State Test Score Trends through 2008-09, Part 1: Rising Scores on State Tests and NAEP. Maryland  

ERIC Educational Resources Information Center

This paper profiles Maryland's test score trends through 2008-09. Between 2005 and 2009, the percentages of students reaching the proficient level on the state test and the basic level on NAEP (National Assessment of Educational Progress) increased at grades 4 and 8 in both reading and math. Average annual gains were larger on the state test than…

Center on Education Policy, 2010

2010-01-01

56

State Test Score Trends through 2008-09, Part 1: Rising Scores on State Tests and NAEP. Massachusetts  

ERIC Educational Resources Information Center

This paper profiles Massachusetts' test score trends through 2008-09. Between 2005 and 2009, the percentages of students reaching the proficient level on the state test and the basic level on NAEP (National Assessment of Educational Progress) increased in grade 4 reading and math and grade 8 math. Average annual gains were larger on the state test

Center on Education Policy, 2010

2010-01-01

57

State Test Score Trends Through 2007-08, Part 2: Is There a Plateau Effect in Test Scores?  

ERIC Educational Resources Information Center

Many in the research and policy worlds have taken for granted the existence of a phenomenon known as the "plateau effect," wherein test scores rise in the early years of a test-based accountability system and then level off. Drawing from our database of reading and math test results from all 50 states going back as far as 1999, the Center on…

Chudowsky, Naomi; Chudowsky, Victor

2009-01-01

58

Note on the Relation Between Group Test Score and Capacity  

Microsoft Academic Search

In an attempt to reduce the turn-over of large industrial organizations and to put employment on a more efficient basis, the author tried to correlate scores made on group intelligence tests with graded estimates of success made six months later. The experiment was conducted on one hundred and twenty-three individuals in R. H. White's department store; the group test consisted

A. W. Stearns

1924-01-01

59

Relationships of Declining Test Scores and Grade Inflation.  

ERIC Educational Resources Information Center

The relationship between declining scores on national standardized tests and grade inflation is explored. Grade inflation refers to the indicated measure of evaluation of student performance having higher placement than is usual based on the performances. Data for this study were taken from the American College Testing (ACT) Program Class Profile…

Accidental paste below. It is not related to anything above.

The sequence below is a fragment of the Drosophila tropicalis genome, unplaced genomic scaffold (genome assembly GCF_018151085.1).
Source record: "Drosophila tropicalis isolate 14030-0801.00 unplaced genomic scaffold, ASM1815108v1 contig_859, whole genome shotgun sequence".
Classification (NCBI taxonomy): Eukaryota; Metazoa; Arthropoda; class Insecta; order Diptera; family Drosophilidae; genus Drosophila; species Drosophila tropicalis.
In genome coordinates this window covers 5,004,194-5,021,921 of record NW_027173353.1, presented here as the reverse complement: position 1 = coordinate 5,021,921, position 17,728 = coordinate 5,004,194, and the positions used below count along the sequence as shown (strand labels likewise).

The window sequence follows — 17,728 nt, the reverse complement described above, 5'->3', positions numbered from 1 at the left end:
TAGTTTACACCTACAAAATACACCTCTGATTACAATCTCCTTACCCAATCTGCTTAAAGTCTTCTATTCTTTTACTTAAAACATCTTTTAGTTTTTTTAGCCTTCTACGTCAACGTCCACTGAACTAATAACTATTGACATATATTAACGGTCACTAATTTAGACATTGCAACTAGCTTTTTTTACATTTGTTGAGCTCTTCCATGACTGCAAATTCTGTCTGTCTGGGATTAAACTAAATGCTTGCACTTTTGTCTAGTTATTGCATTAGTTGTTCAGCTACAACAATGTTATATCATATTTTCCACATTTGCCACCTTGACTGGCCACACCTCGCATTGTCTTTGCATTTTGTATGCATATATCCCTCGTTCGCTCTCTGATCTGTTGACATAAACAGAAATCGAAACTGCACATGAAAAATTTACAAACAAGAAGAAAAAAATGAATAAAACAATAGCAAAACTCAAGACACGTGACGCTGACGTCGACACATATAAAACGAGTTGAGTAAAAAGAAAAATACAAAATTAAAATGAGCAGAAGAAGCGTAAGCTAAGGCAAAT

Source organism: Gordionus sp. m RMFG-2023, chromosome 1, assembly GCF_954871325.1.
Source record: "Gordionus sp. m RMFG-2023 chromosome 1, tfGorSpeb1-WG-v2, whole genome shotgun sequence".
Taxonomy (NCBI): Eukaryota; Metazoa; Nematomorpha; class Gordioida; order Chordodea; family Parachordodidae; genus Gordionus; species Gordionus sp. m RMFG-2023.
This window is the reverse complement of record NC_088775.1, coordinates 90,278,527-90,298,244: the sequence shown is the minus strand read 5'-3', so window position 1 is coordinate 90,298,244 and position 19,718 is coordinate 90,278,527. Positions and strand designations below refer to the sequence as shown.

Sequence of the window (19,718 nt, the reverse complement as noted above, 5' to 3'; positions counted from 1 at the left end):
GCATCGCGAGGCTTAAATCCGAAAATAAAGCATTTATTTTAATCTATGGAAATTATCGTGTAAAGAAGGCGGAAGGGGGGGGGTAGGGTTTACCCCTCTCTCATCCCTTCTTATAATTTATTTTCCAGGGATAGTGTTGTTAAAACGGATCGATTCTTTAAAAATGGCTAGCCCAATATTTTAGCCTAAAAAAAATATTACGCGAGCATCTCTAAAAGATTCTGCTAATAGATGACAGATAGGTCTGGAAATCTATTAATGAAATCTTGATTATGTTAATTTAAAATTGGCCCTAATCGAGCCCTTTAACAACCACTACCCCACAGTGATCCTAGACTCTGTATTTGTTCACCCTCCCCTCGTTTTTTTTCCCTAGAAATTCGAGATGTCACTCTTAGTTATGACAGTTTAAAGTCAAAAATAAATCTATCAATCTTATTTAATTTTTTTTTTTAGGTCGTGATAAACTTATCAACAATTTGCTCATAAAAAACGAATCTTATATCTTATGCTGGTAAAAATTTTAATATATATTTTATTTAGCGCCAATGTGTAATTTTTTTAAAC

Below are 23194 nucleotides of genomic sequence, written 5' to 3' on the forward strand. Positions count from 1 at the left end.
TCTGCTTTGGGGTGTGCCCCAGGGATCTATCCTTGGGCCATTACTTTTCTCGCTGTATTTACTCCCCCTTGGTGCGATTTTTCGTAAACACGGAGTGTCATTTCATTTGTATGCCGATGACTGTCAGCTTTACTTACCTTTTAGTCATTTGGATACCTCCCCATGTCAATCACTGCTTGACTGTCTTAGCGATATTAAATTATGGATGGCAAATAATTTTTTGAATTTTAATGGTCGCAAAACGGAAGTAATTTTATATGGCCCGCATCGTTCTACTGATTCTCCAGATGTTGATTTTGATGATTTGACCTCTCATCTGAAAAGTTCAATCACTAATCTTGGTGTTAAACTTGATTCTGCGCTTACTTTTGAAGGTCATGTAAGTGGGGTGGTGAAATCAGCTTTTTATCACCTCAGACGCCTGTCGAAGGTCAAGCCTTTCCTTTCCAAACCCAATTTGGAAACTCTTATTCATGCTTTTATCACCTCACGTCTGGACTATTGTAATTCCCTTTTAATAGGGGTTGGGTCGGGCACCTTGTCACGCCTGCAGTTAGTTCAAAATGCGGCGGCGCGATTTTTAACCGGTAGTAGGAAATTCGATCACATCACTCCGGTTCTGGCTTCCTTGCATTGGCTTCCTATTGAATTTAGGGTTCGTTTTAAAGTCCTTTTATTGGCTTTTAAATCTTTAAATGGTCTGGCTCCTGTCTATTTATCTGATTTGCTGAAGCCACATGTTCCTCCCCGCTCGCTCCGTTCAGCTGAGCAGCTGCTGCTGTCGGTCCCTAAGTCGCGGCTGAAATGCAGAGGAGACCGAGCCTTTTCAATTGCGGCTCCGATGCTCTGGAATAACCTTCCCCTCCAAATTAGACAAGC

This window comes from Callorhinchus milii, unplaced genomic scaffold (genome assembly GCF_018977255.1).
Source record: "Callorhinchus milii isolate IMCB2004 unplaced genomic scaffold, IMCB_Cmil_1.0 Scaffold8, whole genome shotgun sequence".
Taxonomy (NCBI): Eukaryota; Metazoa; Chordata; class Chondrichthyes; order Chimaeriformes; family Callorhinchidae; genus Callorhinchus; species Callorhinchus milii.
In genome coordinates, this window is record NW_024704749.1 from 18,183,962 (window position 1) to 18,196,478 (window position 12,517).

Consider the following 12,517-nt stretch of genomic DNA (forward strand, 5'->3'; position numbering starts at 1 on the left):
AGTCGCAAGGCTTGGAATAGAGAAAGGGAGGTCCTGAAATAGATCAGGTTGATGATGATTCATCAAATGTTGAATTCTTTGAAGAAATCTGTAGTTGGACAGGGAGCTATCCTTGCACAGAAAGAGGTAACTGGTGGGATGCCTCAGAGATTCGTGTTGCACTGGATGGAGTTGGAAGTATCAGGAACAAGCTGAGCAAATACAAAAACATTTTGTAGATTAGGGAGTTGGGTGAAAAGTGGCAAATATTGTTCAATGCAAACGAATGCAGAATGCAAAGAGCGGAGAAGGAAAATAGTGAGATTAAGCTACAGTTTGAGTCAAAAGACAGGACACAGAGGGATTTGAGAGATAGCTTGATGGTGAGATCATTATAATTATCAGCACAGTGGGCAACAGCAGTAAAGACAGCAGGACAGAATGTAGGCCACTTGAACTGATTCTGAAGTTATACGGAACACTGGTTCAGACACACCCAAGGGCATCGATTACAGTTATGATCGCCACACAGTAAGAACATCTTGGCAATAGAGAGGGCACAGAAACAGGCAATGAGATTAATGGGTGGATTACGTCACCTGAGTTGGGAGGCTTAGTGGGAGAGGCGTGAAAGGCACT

Bellott, Fred K.

60

High Test Scores: The Wrong Road to National Economic Success  

ERIC Educational Resources Information Center

A widely held view is that good schools are essential to a nation's international economic success and that high test scores on international tests of academic skills and knowledge indicate how good a nation's schools are. The widespread belief that good schools are an important contributor to a nation's economic success in the world is supported…

Baker, Keith

2011-01-01

61

The Effect of Logical Choice Weight and Corrected Scoring Methods on Multiple Choice Agricultural Science Test Scores  

Microsoft Academic Search

The study focused on the effect of logical choice weight and corrected scoring methods on multiple choice Agricultural science test scores the study also investigated the interaction effect of logical choice weight and corrected scoring methods in schools ,and types of school in multiple choice agricultural science test. The researcher used a combination of survey type and one short experimental

B. K. Ajayi

2012-01-01

62

State Test Score Trends through 2008-09, Part 1: Rising Scores on State Tests and NAEP. Alaska  

ERIC Educational Resources Information Center

This paper profiles Alaska's test score trends through 2008-09. Between 2005 and 2009, the percentages of students reaching the proficient level on the state test and the basic level on NAEP (National Assessment of Educational Progress) increased in grades 4 and 8 in math and grade 8 in reading. In grade 4 reading, the percentage reaching the…

Center on Education Policy, 2010

2010-01-01

63

The Probability of Obtaining Two Statistically Different Test Scores as a Test Index  

ERIC Educational Resources Information Center